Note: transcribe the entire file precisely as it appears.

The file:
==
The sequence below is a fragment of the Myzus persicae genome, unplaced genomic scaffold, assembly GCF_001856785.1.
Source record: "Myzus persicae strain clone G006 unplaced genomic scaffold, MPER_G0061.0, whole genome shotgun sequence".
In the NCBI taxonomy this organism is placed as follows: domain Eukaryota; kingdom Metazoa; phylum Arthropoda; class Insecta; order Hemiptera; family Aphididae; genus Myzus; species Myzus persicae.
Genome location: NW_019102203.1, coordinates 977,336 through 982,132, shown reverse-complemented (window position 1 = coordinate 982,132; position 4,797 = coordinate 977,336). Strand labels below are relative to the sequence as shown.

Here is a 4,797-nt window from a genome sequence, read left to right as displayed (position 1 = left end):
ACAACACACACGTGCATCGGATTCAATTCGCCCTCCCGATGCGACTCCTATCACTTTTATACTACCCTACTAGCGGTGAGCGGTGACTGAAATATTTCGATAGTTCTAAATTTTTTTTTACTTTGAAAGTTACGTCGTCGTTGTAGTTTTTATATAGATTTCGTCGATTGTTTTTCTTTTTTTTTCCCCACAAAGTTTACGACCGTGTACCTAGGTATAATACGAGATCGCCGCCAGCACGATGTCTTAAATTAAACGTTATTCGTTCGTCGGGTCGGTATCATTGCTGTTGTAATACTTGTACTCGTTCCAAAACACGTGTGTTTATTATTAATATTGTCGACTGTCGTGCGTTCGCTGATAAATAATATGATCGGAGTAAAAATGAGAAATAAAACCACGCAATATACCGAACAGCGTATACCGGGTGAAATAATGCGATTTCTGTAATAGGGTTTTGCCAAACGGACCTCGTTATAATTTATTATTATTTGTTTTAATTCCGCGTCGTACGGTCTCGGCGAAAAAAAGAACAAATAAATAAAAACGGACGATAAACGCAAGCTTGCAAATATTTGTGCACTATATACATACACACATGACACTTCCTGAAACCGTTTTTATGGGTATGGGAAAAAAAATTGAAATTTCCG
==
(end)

The sequence below is a fragment of the Myzus persicae genome, unplaced genomic scaffold, assembly GCF_001856785.1.
Source record: "Myzus persicae strain clone G006 unplaced genomic scaffold, MPER_G0061.0, whole genome shotgun sequence".
In the NCBI taxonomy this organism is placed as follows: domain Eukaryota; kingdom Metazoa; phylum Arthropoda; class Insecta; order Hemiptera; family Aphididae; genus Myzus; species Myzus persicae.
Genome location: NW_019102203.1, coordinates 977,336 through 982,132, shown reverse-complemented (window position 1 = coordinate 982,132; position 4,797 = coordinate 977,336). Strand labels below are relative to the sequence as shown.

Here is a 4,797-nt window from a genome sequence, read left to right as displayed (position 1 = left end):
ACAACACACACGTGCATCGGATTCAATTCGCCCTCCCGATGCGACTCCTATCACTTTTATACTACCCTACTAGCGGTGAGCGGTGACTGAAATATTTCGATAGTTCTAAATTTTTTTTTACTTTGAAAGTTACGTCGTCGTTGTAGTTTTTATATAGATTTCGTCGATTGTTTTTCTTTTTTTTTCCCCACAAAGTTTACGACCGTGTACCTAGGTATAATACGAGATCGCCGCCAGCACGATGTCTTAAATTAAACGTTATTCGTTCGTCGGGTCGGTATCATTGCTGTTGTAATACTTGTACTCGTTCCAAAACACGTGTGTTTATTATTAATATTGTCGACTGTCGTGCGTTCGCTGATAAATAATATGATCGGAGTAAAAATGAGAAATAAAACCACGCAATATACCGAACAGCGTATACCGGGTGAAATAATGCGATTTCTGTAATAGGGTTTTGCCAAACGGACCTCGTTATAATTTATTATTATTTGTTTTAATTCCGCGTCGTACGGTCTCGGCGAAAAAAAGAACAAATAAATAAAAACGGACGATAAACGCAAGCTTGCAAATATTTGTGCACTATATACATACACACATGACACTTCCTGAAACCGTTTTTATGGGTATGGGAAAAAAAATTGAAATTTCCG